As it came I inspected the holes, not that big but many, right in the middle of the veil. I promptly put it in an embroidery hoop to keep the sheer fabric straight and still, and then I drew threads from the leftover fabric intending to use them to make a darning.

It turned out to be nearly impossible to make it as neat as I wanted too, as the weave is so very thin. I had to turn over two threads a stitch instead of one and it easily turned into wibbly-wobbly lines. 

As I darned the holes the darning made tiny crosses on the veil, not entirely undecorative in my meaning but I sure wish they would come out more even than they did here. It got better after a good pressing with a damp cloth between the fabric and the hot iron. All in all, the veil is now mended and can be used as a more everyday veil. And the new one I made for my friend can be for Sunday finery.

Tomorrow they will be sent back by post to their rightful owner. I hope she will find the darned veil usable again.

lördag 19 maj 2018

Heraldic display

I had a dream of making an heraldic inspired dress sleeve, after looking at the so called Schwabian dresses as depicted in the family tree of the Babenberg family. I had found a picture that I wanted to use as a starting point, with minor changes to make it my own. It is a painted tournament shield with a woman in a green dress supporting a painted shield with arms. It is now at the Metropolitan Museum.
I started with remaking the design to fit an embroidered piece suitable for appliqué. The embroidery is done in silk with split stitch on linen.

As the embroidery was finished, the scary bit of cutting it down and prepare it for appliqué started.
Looking at extant examples of appliquéd embroidered pieces, they are often framed with a couched gold thread, like here. So I decided to couch some gold thread to frame my piece as well.

To give the sleeve that extra wow-factor I added spangles, and the effect on the dark blue wool was very satisfying. Like a stary sky above the lady and the shield.

What sources do we have for embroidered sleeves like this then? Well during the late 15th C the display of embroidery seems to be a fashion for both men and women.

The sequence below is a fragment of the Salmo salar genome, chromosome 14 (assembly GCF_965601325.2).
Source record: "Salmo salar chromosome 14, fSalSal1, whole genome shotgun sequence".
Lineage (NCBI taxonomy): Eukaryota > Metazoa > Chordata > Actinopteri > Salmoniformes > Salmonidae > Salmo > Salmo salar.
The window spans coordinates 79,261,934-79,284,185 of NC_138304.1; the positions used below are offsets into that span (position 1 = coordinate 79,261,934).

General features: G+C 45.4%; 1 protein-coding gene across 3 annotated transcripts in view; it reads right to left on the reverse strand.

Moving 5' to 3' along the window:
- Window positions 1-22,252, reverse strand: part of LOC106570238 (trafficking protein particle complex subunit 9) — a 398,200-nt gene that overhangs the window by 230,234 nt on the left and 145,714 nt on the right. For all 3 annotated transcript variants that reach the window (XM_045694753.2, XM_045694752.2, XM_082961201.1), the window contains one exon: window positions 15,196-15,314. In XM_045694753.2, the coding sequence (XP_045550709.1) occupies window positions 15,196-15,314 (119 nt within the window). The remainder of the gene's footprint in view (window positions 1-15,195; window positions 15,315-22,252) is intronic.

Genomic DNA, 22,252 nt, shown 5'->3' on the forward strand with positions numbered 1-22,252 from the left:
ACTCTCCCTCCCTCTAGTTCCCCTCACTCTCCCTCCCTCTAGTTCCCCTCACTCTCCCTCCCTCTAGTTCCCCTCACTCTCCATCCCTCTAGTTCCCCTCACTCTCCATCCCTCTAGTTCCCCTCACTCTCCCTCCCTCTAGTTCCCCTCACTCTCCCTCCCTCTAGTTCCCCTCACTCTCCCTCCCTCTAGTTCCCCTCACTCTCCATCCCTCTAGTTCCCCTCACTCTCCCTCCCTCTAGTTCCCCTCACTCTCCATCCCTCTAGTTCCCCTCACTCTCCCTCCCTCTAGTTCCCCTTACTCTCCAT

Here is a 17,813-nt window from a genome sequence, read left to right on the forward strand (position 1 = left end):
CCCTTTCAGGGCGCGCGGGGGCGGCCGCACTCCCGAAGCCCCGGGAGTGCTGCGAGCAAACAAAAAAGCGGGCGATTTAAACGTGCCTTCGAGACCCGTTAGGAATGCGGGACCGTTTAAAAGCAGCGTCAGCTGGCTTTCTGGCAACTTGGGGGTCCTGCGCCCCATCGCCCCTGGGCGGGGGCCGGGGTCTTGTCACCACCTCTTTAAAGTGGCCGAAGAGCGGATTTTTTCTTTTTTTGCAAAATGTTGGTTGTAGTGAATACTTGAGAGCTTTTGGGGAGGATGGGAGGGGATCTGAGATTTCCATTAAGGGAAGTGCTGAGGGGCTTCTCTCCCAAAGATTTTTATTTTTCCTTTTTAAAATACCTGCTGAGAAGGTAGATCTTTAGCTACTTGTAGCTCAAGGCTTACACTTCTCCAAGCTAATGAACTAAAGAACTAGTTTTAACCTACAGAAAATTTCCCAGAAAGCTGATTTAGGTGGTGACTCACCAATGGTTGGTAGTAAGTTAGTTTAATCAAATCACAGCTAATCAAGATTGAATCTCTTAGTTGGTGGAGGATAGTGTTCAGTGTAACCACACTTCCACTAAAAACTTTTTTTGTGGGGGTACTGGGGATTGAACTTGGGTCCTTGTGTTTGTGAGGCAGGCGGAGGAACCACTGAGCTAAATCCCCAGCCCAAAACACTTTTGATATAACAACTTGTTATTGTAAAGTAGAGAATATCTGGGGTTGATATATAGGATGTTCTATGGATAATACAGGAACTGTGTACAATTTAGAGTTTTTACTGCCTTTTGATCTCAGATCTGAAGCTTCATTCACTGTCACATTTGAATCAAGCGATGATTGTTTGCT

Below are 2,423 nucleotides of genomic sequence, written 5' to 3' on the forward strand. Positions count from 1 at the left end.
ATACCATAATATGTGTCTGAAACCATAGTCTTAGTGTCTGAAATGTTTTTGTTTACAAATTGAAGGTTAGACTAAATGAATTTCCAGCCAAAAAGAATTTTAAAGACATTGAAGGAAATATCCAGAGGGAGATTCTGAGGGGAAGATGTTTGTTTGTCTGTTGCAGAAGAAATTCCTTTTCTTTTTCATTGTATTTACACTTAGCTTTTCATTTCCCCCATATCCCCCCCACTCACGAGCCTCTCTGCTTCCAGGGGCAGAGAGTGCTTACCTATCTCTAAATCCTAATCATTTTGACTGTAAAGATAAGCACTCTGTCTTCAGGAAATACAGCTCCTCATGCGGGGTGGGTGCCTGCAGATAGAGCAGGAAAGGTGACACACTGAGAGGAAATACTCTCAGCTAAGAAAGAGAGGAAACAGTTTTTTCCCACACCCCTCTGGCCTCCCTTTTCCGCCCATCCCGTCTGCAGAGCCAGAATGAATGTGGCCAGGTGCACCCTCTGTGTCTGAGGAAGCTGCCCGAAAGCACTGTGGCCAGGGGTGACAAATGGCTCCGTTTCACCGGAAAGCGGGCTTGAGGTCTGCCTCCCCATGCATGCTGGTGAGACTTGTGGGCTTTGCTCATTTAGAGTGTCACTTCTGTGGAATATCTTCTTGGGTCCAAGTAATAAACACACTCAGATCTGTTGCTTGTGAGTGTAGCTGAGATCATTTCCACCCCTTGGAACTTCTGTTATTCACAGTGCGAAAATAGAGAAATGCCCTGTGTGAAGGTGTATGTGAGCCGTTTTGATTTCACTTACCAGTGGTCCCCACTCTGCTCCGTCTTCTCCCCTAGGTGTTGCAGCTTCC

The portrait of Hemma von Gurk by Siebald Bopp, around 1510,
is an amazing example of an embroidered sleeve.

This man has an embroidered sleeve with spangles.

The double portrait of Jacob Fugger and his wife Sibylle Artzt
by Thomas Burgmair around 1498 is another stunning example of an embroidered sleeve.

This pcture is where I found the main inspiration for the cut and shape of my dress.
And one can definetly interpret the golden dots on her sleeve as spangles.

I wanted a dress with a high neckline and something rather warm, for use on late nights outdoors or really cold events. So I used a really nicely fulled dark blue wool, cut it really simple in four long panels and with a high neckline and a large slit in front so that it will be easy to pull over my head wearing headdresses. The closures are replicas of a late 15th century one, with acorns, alluding to the ones in my arms, and a small oakleaf.

torsdag 1 februari 2018

The late 15th Century is the new black

There seems to be a fast growing interest for the late 15th Century, within reenactment and in general among those that enjoy historical fashion. At least that is my experience. Photos from the most awesome 15th Century events does make it more tempting I would guess.

I have had the immense pleasure of working with a group of very talented people during last year, creating handbooks in late 15th Century fashion. One for men, one for women. The men´s book was published late last year and the women´s book came from the printers this week.

Both books are heavy on pictures, both art from the 15th Century and photos of recreations, as well as Amazing illustrations that I have no part in creating (I totally suck at drawing).

Yes, I am very proud over what we together have accomplished. And even though it is all in Swedish the publishers seem intent on having them translated later on.

Both books are available for orders here: